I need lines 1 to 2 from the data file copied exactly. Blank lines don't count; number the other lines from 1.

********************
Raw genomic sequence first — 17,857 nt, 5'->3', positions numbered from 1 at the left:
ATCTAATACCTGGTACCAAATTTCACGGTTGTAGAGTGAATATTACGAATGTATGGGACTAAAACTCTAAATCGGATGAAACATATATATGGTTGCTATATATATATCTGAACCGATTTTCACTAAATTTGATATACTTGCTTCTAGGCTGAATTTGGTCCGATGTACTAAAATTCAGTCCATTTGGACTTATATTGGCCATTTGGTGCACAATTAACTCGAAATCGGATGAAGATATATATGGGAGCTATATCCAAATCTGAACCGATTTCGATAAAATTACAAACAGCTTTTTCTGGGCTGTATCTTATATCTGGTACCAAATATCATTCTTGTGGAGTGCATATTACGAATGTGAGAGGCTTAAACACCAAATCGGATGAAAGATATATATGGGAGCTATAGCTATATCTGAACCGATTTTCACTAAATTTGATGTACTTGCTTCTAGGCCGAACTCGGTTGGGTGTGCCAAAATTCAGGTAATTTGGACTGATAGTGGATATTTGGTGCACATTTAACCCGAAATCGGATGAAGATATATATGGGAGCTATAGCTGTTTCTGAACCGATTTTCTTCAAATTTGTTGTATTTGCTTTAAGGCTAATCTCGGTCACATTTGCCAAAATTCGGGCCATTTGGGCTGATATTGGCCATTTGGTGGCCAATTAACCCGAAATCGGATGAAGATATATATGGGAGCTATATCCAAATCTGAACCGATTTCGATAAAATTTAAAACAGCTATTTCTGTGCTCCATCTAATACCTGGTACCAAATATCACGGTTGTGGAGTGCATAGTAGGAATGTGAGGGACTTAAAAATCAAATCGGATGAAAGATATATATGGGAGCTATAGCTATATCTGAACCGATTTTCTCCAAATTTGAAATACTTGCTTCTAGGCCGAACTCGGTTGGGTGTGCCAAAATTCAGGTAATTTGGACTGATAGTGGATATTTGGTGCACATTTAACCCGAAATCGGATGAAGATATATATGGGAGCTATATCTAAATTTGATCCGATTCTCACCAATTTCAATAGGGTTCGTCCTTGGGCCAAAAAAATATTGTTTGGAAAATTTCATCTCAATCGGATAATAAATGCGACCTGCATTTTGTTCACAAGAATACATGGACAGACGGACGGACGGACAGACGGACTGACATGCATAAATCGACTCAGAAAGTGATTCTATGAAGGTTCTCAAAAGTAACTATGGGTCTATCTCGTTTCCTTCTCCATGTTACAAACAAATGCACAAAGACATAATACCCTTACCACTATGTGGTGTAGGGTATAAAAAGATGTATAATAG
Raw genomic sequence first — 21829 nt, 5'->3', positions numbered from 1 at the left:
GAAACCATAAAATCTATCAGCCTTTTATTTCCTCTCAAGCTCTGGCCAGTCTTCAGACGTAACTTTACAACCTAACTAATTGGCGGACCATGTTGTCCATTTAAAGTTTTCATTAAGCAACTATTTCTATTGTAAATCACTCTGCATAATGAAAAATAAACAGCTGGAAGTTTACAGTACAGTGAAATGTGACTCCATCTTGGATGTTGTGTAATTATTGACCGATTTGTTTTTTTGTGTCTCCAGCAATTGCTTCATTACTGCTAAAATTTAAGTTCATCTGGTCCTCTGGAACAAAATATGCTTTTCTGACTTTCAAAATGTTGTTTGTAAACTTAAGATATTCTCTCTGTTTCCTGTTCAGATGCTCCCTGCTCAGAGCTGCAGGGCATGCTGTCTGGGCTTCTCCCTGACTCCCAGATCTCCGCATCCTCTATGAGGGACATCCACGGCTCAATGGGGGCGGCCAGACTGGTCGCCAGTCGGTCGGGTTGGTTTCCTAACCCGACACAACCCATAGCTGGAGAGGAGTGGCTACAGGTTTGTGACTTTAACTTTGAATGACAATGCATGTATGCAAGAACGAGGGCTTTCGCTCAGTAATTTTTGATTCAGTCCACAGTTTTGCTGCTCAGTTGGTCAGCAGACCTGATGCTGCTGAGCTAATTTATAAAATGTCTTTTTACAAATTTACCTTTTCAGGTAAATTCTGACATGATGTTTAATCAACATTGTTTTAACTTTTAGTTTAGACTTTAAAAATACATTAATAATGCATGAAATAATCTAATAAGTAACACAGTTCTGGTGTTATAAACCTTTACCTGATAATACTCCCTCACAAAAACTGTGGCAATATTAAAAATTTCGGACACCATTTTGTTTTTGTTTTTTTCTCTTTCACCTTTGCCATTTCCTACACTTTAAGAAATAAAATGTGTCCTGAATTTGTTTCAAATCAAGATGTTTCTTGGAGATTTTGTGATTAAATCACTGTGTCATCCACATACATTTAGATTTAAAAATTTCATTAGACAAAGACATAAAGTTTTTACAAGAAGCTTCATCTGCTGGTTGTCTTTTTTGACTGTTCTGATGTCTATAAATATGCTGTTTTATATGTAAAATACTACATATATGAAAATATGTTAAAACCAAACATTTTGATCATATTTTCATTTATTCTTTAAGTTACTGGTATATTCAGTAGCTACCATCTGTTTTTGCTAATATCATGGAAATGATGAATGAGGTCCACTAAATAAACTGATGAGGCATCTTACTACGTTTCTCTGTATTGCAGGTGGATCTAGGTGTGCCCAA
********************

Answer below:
Raw genomic sequence first — 17,857 nt, 5'->3', positions numbered from 1 at the left:
ATCTAATACCTGGTACCAAATTTCACGGTTGTAGAGTGAATATTACGAATGTATGGGACTAAAACTCTAAATCGGATGAAACATATATATGGTTGCTATATATATATCTGAACCGATTTTCACTAAATTTGATATACTTGCTTCTAGGCTGAATTTGGTCCGATGTACTAAAATTCAGTCCATTTGGACTTATATTGGCCATTTGGTGCACAATTAACTCGAAATCGGATGAAGATATATATGGGAGCTATATCCAAATCTGAACCGATTTCGATAAAATTACAAACAGCTTTTTCTGGGCTGTATCTTATATCTGGTACCAAATATCATTCTTGTGGAGTGCATATTACGAATGTGAGAGGCTTAAACACCAAATCGGATGAAAGATATATATGGGAGCTATAGCTATATCTGAACCGATTTTCACTAAATTTGATGTACTTGCTTCTAGGCCGAACTCGGTTGGGTGTGCCAAAATTCAGGTAATTTGGACTGATAGTGGATATTTGGTGCACATTTAACCCGAAATCGGATGAAGATATATATGGGAGCTATAGCTGTTTCTGAACCGATTTTCTTCAAATTTGTTGTATTTGCTTTAAGGCTAATCTCGGTCACATTTGCCAAAATTCGGGCCATTTGGGCTGATATTGGCCATTTGGTGGCCAATTAACCCGAAATCGGATGAAGATATATATGGGAGCTATATCCAAATCTGAACCGATTTCGATAAAATTTAAAACAGCTATTTCTGTGCTCCATCTAATACCTGGTACCAAATATCACGGTTGTGGAGTGCATAGTAGGAATGTGAGGGACTTAAAAATCAAATCGGATGAAAGATATATATGGGAGCTATAGCTATATCTGAACCGATTTTCTCCAAATTTGAAATACTTGCTTCTAGGCCGAACTCGGTTGGGTGTGCCAAAATTCAGGTAATTTGGACTGATAGTGGATATTTGGTGCACATTTAACCCGAAATCGGATGAAGATATATATGGGAGCTATATCTAAATTTGATCCGATTCTCACCAATTTCAATAGGGTTCGTCCTTGGGCCAAAAAAATATTGTTTGGAAAATTTCATCTCAATCGGATAATAAATGCGACCTGCATTTTGTTCACAAGAATACATGGACAGACGGACGGACGGACAGACGGACTGACATGCATAAATCGACTCAGAAAGTGATTCTATGAAGGTTCTCAAAAGTAACTATGGGTCTATCTCGTTTCCTTCTCCATGTTACAAACAAATGCACAAAGACATAATACCCTTACCACTATGTGGTGTAGGGTATAAAAAGATGTATAATAG